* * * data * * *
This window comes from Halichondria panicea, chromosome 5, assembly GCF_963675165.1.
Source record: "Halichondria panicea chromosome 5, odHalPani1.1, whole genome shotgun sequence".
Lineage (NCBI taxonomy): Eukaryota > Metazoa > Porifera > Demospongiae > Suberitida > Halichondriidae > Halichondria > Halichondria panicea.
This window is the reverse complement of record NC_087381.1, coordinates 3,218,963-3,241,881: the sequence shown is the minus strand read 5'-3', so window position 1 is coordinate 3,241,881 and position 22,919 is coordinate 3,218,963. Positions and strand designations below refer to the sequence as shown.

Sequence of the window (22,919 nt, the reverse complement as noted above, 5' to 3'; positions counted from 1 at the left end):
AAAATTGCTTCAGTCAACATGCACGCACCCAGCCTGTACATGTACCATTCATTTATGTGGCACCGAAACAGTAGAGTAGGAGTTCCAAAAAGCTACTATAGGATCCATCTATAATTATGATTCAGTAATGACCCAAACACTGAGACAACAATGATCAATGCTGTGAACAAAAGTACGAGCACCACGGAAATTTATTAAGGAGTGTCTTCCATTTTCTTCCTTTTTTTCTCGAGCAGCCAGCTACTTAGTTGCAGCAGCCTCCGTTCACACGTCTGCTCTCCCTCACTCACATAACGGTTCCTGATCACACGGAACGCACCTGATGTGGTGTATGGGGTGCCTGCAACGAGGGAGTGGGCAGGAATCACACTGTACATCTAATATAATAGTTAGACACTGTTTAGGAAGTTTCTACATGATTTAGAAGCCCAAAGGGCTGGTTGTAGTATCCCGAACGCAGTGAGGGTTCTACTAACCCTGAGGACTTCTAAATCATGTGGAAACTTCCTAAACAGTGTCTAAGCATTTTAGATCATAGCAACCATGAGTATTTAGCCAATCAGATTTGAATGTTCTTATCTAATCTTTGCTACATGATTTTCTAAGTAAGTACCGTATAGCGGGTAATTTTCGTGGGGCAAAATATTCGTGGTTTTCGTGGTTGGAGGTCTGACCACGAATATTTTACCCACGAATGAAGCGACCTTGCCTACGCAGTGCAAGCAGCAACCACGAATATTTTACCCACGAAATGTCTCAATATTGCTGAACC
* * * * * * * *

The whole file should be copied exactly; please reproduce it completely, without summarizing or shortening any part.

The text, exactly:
This window comes from Halichondria panicea, chromosome 5, assembly GCF_963675165.1.
Source record: "Halichondria panicea chromosome 5, odHalPani1.1, whole genome shotgun sequence".
Lineage (NCBI taxonomy): Eukaryota > Metazoa > Porifera > Demospongiae > Suberitida > Halichondriidae > Halichondria > Halichondria panicea.
This window is the reverse complement of record NC_087381.1, coordinates 3,218,963-3,241,881: the sequence shown is the minus strand read 5'-3', so window position 1 is coordinate 3,241,881 and position 22,919 is coordinate 3,218,963. Positions and strand designations below refer to the sequence as shown.

Sequence of the window (22,919 nt, the reverse complement as noted above, 5' to 3'; positions counted from 1 at the left end):
AAAATTGCTTCAGTCAACATGCACGCACCCAGCCTGTACATGTACCATTCATTTATGTGGCACCGAAACAGTAGAGTAGGAGTTCCAAAAAGCTACTATAGGATCCATCTATAATTATGATTCAGTAATGACCCAAACACTGAGACAACAATGATCAATGCTGTGAACAAAAGTACGAGCACCACGGAAATTTATTAAGGAGTGTCTTCCATTTTCTTCCTTTTTTTCTCGAGCAGCCAGCTACTTAGTTGCAGCAGCCTCCGTTCACACGTCTGCTCTCCCTCACTCACATAACGGTTCCTGATCACACGGAACGCACCTGATGTGGTGTATGGGGTGCCTGCAACGAGGGAGTGGGCAGGAATCACACTGTACATCTAATATAATAGTTAGACACTGTTTAGGAAGTTTCTACATGATTTAGAAGCCCAAAGGGCTGGTTGTAGTATCCCGAACGCAGTGAGGGTTCTACTAACCCTGAGGACTTCTAAATCATGTGGAAACTTCCTAAACAGTGTCTAAGCATTTTAGATCATAGCAACCATGAGTATTTAGCCAATCAGATTTGAATGTTCTTATCTAATCTTTGCTACATGATTTTCTAAGTAAGTACCGTATAGCGGGTAATTTTCGTGGGGCAAAATATTCGTGGTTTTCGTGGTTGGAGGTCTGACCACGAATATTTTACCCACGAATGAAGCGACCTTGCCTACGCAGTGCAAGCAGCAACCACGAATATTTTACCCACGAAATGTCTCAATATTGCTGAACC